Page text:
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Redefining Economic Forecasts: How insytz’s Algorithm Could Have Predicted the Great Recessionby@sarahevans
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Redefining Economic Forecasts: How insytz’s Algorithm Could Have Predicted the Great Recession

by sarahevansMay 20th, 2024
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New invest-tech company, insytz, says they can solve this lack of foresight and ensure history doesn’t repeat itself. The foundation of their product is an algorithm that looks back at global market conditions over the last 80 years. The algorithm employs weighted dimensions and criteria from over 360 global markets, synthesized into color-coded dashboards that update daily.

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Few events demonstrate a clear, back-to-back domino effect quite like the Great Recession of 2008. It was a time marked by a housing market collapse, widespread economic downturn, and seismic disruptions across the global financial system. The devastating aftermath left economists and analysts all wondering one crucial thing: could this have been predicted?


It’s widely accepted that, at the time, no formal model in existence could have foreseen the magnitude of this economic downturn.


But technology advancements sky-rocketed during the pandemic and beyond, and now, new invest-tech company, insytz, says they can solve this lack of foresight and ensure history doesn’t repeat itself.


Harnessing the Power of Historical Insights


Co-founder and Chief Strategist Jay Samuels says insytz has that in 2007, during the tumultuous period leading up to the Great Recession, their algorithm would have detected the subtle yet critical market shifts that eluded so many experts. Armed with this data, investors could have anticipated the impending crisis, potentially safeguarding their portfolios from the severe losses many ultimately faced.


The foundation of their product is an algorithm that looks back at global market conditions over the last 80 years and applies the findings—trends, patterns, and opportunities—to inform our current day-to-day market conditions. This Python-coded tech tests the philosophy that the past can illuminate the future.


The algorithm employs weighted dimensions and criteria from over 360 global markets, synthesized into color-coded (just three colors, so it’s not an overwhelming data rainbow) dashboards that update daily, providing real-time market intelligence that is clear and actionable.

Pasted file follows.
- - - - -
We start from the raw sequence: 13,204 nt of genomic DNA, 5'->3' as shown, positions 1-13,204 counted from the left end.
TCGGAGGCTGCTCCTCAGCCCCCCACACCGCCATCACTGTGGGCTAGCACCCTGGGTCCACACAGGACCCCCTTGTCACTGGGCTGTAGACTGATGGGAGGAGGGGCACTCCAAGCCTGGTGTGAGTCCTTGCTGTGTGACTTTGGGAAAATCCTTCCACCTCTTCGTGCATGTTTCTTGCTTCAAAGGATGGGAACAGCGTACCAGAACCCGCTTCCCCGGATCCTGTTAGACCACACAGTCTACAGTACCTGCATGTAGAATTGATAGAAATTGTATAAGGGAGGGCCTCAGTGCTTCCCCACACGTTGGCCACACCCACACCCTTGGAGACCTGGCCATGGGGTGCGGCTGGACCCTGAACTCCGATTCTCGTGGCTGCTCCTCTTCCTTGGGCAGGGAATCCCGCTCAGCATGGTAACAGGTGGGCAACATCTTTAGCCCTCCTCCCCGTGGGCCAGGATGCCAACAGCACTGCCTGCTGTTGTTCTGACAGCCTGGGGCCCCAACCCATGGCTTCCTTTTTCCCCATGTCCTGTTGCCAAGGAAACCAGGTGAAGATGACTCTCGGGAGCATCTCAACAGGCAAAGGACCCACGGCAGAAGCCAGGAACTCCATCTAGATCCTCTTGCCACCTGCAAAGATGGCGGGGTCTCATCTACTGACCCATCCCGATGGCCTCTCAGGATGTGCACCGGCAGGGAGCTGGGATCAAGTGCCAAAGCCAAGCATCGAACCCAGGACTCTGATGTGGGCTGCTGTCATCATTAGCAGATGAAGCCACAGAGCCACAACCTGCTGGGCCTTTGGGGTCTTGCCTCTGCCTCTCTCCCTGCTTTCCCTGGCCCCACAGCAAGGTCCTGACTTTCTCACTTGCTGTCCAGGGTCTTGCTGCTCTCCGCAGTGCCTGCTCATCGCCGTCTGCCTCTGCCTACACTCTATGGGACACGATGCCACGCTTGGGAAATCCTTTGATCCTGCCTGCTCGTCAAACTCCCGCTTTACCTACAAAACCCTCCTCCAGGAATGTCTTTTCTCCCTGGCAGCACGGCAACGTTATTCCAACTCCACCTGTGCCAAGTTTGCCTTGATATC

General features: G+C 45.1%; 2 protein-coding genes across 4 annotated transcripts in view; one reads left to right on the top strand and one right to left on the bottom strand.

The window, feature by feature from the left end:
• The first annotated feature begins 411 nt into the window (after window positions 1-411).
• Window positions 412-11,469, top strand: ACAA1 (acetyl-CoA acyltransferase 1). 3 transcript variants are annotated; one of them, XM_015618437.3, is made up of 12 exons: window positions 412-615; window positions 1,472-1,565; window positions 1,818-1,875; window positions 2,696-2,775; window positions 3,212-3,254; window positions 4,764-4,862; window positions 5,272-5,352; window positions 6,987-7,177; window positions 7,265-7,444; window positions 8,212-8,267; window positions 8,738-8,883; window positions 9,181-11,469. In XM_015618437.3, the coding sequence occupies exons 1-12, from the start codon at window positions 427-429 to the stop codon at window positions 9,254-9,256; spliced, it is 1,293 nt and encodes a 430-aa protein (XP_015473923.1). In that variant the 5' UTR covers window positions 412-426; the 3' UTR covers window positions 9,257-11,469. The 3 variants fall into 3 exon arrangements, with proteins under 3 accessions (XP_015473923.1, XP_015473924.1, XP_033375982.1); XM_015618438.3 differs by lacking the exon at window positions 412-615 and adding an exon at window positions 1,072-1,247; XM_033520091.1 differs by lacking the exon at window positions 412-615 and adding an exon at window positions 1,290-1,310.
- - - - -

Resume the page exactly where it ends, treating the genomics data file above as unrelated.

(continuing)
Had this technology been available during the Great Recession, it could have significantly improved how investors and wealth advisors navigated the crisis. According to Samuels, one look at all the red on the insytz calendar would have alerted investors to the warning signs of a serious impending downturn. With real-time insights into market mispricing, overreactions, and even emerging opportunities, this foresight could have been instrumental in adjusting clients' portfolios.


Most Registered Investment Advisors (RIAs) and professional investors already use a significant amount of data to drive their decision-making. Many even employ historical data, so how is this different?


While other data sources—think Bloomberg, CNBC, and other invest-techs—curate data, guiding investors toward decisions while obscuring the big picture, insytz is focused on offering the unbiased big picture. Their dashboards provide high-level market overviews down to micro-movements within macro regimes—all in visual models that help illuminate opportunities.


New Standards for Market Clarity and Confidence


In a survey published this year, 75% of advisory clients reported leaving their advisors or at least considering it. Of that number, over half actually left, and 12% moved to a “robo-advisor.”


In an industry where trust is the cornerstone of client relationships, the ability to provide clients with financial clarity and actionable advice based on robust, data-driven insights significantly enhances an advisor’s credibility and value. Today’s investors don’t trust their advisors, and unexpected downturns like the Great Recession are part of the—arguably reasonable—doubt.


Today’s investors aren’t just looking for someone to manage their wealth; they’re seeking assurance that their financial future is secure. RIAs that can’t provide that clarity and reassurance will see their portfolio dwindle. That’s why Samuels believes their color-coded visual models will change the industry.


“Today’s financial advisors have to become teachers,” he explains, “And some learners are visual. I know I am.”


According to the insytz team, the results speak for themselves. Tracking their algorithm’s guidance from the time of the Great Depression to today, their algorithm successfully identified oncoming bear markets (which they call downturn regimes), sideways markets, and bull markets (or upturn regimes) before they occurred. With this knowledge, investment advisors can make decisions that offer higher risk-adjusted returns. Following the algorithm, Samuels explains, can easily result in an impressive 21.5% average annual return compared to an S&P 500 Buy and Hold strategy.


From Insight to Foresight


The question, "Does the past predict the future?" is complex, but when it comes to financial markets, insytz suggests that there is a lot we can learn from history. And, as we look toward that future, it’s clear that new investment-tech and visualization models will play an increasingly crucial role.


The insytz team claims that had their company been around in the early aughts, the Great Recession could have been anticipated. The question that remains is: If we were able to predict The Great Recession, what moves would we have made to mitigate the risk?